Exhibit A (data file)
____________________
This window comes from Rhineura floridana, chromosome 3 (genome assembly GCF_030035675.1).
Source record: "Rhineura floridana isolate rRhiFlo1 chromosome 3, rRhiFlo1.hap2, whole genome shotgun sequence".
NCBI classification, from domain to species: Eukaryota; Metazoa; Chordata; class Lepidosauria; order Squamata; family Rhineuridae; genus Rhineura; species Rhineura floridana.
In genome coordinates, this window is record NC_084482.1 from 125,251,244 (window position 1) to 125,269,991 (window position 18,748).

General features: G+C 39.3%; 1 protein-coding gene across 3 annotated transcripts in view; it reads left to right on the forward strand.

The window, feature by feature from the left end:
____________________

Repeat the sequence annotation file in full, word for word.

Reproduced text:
This window comes from Rhineura floridana, chromosome 3 (genome assembly GCF_030035675.1).
Source record: "Rhineura floridana isolate rRhiFlo1 chromosome 3, rRhiFlo1.hap2, whole genome shotgun sequence".
NCBI classification, from domain to species: Eukaryota; Metazoa; Chordata; class Lepidosauria; order Squamata; family Rhineuridae; genus Rhineura; species Rhineura floridana.
In genome coordinates, this window is record NC_084482.1 from 125,251,244 (window position 1) to 125,269,991 (window position 18,748).

General features: G+C 39.3%; 1 protein-coding gene across 3 annotated transcripts in view; it reads left to right on the forward strand.

The window, feature by feature from the left end: